Movies and Books

THE PASSION OF AYN RAND (1999) stars Helen Mirren as the objectivist author and Eric Stolz as protégé Nathaniel Branden who tries convincing wife Julie Delpy that becoming Rand’s lover as well is entirely consistent with logical objectivist principles (reminding me of the graphic novel Logicomix in which Bertrand Russell likewise tries to organize his love life on logical grounds). Familiar material but well acted; interesting to see how much objectivism comes off like Marxism here (intense grilling on doctrinal accuracy, dissenters getting cast out) “I like Reagan, but in KING’S ROW, not in the White House.”
SALT OF THE EARTH (1953) is the indie drama of miners vs. bosses (made by blacklisted filmmakers) that now seems more notable for its feminism (the woman wind up participating in the strike over the protests of their menfolk) than for its labor issues, which aren’t that far removed from Black Lung (but considerably harsher on miners). Condemned at the time as Red Propaganda, it’s good despite the heavy themes; Will Geer as the sheriff is one of the few professionals in the cast. “So you want to go down fighting, is that it?”
COURAGE UNDER FIRE (1996) stars Denzel Washington as an officer crumbling under guilt over having ordered a friendly fire incident who gets assigned to the seemingly routine duty of confirming that deceased chopper captain Meg Ryan really deserves the Medal of Honor for her performance in Desert Storm. A very good drama (though departing from her usual rom-com mold was apparently a huge career setback for Ryan), with Michael Moriarty as Washington’s superior, Scott Glenn as a snoopy reporter, Bronson Pinchot as White House PR and Matt Damon and Lou Diamond Phillips as members of Ryan’s squad. “You don’t have to figure it all out——you just have to admit that you can’t.”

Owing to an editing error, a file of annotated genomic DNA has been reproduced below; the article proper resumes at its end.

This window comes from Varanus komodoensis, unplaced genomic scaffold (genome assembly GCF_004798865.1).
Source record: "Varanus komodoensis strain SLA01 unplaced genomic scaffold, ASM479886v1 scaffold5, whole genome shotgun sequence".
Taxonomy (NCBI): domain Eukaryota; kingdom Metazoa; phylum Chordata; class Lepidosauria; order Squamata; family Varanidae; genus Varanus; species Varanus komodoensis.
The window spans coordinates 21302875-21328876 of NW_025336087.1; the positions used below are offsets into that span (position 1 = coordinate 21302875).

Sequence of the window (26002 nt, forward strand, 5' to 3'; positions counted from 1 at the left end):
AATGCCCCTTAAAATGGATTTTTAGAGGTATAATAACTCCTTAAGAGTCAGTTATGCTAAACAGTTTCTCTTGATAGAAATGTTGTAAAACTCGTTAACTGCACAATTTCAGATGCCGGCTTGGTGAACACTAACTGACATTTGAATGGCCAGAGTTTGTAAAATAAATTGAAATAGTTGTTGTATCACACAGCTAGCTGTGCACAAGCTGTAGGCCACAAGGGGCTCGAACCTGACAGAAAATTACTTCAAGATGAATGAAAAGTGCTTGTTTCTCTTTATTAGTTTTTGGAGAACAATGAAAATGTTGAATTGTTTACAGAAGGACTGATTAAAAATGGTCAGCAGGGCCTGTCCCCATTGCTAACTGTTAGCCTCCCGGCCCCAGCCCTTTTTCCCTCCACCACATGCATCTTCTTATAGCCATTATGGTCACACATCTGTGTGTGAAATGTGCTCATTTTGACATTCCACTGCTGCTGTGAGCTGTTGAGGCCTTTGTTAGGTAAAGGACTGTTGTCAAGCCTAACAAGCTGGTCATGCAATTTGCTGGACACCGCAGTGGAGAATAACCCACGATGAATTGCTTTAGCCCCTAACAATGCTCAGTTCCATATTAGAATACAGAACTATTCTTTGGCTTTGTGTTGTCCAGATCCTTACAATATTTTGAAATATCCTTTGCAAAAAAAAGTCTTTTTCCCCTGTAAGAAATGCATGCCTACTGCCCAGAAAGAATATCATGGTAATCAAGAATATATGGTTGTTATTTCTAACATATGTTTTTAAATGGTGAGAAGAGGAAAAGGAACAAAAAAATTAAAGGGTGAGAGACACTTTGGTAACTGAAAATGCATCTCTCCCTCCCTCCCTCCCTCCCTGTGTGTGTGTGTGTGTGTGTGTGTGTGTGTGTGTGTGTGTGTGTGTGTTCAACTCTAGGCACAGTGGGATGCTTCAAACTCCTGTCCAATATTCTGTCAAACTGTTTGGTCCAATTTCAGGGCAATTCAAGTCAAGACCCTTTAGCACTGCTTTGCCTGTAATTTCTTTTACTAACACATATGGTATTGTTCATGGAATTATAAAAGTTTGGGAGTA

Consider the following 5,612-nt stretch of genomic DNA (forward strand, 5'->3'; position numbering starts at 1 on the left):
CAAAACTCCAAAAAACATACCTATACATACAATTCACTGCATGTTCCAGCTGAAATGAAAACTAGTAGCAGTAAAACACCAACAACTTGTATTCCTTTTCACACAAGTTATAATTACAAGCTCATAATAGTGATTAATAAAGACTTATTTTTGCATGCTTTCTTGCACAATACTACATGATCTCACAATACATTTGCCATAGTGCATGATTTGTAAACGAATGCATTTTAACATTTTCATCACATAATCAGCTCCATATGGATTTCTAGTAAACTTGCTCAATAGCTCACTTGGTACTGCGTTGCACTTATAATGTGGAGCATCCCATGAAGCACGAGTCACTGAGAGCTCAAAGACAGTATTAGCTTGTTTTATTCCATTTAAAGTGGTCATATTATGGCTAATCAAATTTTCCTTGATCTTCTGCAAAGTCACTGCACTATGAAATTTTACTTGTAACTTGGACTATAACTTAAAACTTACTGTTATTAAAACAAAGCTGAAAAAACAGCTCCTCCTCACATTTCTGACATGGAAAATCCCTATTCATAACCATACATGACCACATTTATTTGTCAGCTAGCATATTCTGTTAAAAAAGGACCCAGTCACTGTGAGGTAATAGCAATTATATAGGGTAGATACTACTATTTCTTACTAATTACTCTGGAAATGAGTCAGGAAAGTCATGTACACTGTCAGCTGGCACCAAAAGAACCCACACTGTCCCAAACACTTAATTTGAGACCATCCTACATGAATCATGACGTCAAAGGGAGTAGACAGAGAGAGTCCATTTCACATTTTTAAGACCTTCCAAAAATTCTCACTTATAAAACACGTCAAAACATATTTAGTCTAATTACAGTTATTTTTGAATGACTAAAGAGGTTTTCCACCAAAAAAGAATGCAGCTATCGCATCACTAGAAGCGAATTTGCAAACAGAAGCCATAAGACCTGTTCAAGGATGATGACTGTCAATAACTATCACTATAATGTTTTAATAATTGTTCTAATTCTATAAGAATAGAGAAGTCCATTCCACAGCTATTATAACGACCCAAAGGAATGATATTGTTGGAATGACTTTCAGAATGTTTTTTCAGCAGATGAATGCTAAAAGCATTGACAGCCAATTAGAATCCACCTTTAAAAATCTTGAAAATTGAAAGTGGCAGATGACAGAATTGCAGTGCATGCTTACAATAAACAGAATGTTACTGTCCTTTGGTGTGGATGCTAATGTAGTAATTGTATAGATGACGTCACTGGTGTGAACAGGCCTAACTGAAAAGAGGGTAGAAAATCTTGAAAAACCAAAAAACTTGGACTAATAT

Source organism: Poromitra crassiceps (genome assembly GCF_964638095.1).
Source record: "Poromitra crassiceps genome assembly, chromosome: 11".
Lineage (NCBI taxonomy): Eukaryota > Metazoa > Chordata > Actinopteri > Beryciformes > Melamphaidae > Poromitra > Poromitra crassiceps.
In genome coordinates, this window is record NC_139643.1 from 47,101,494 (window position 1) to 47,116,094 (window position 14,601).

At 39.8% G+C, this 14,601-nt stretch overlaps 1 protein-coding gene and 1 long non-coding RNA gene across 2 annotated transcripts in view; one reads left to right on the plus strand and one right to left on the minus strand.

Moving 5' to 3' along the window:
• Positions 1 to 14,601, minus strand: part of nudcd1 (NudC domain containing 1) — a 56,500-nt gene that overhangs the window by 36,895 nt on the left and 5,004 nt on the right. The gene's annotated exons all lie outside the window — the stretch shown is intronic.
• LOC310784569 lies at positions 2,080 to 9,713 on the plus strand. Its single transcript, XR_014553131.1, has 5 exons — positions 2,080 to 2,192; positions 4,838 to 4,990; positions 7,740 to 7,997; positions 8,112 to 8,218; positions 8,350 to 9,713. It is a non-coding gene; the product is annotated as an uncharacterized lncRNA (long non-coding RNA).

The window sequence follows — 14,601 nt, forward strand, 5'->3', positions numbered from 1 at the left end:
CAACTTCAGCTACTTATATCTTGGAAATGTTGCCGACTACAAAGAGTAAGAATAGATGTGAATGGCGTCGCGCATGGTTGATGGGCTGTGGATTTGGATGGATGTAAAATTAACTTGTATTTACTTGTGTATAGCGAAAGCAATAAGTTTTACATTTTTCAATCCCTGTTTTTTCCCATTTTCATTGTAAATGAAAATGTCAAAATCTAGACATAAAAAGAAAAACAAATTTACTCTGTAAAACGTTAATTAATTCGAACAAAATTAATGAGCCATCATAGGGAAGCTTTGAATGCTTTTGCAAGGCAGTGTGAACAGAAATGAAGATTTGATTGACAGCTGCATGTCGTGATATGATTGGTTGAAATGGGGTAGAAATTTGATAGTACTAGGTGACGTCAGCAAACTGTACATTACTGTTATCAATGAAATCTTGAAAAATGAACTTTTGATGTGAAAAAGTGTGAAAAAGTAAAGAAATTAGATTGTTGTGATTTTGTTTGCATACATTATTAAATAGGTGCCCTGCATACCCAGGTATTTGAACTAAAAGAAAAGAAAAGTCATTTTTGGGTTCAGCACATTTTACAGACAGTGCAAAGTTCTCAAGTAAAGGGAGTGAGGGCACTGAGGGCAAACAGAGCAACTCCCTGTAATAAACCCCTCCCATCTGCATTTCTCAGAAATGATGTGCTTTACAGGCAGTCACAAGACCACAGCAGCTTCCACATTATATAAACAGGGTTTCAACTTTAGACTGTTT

I caught GOOD LUCK CHUCK! (2007) simply because the idea of a guy whose sex partners all find True Love with the next guy is close to something I have in mind (but having seen it, I think we’re pretty far apart). Dane Cook plays Charlie, who first tries to exploit his curse, then begins to worry that it will make it impossible to keep klutzy new girl Jessica Alba (I kept wondering if her clumsiness would turn out to be another curse). Despite the concept, not notably different from numerous other sleaze-heavy romantic comedies. “Don’t look at me in that tone of voice!”

THE BARDS OF BONE PLAIN is one of Patricia McKillip’s weaker books, following the double stories of an ancient and modern bard both of whom find themselves playing against a mysterious immortal in a bardic contest. While McKillip’s often elliptical about what’s going on, this time it’s to the point I honestly have no idea what’s going on (who exactly was this immortal? What did Naird do in the Turning Tower that cursed him?) and even minor details feel like loose ends.
WINTER KING, SUMMER FOOL is Lisa Goldstein’s only “secondary world” fantasy novel (i.e., a world that isn’t ours), set around a corrupt, idle court and focusing on one aristocratic would-be poet who has mixed feelings about becoming a player in the intrigues around the throne——all of which takes second place to the realization a rift among the gods raises the threat of an eternal winter. Very good.

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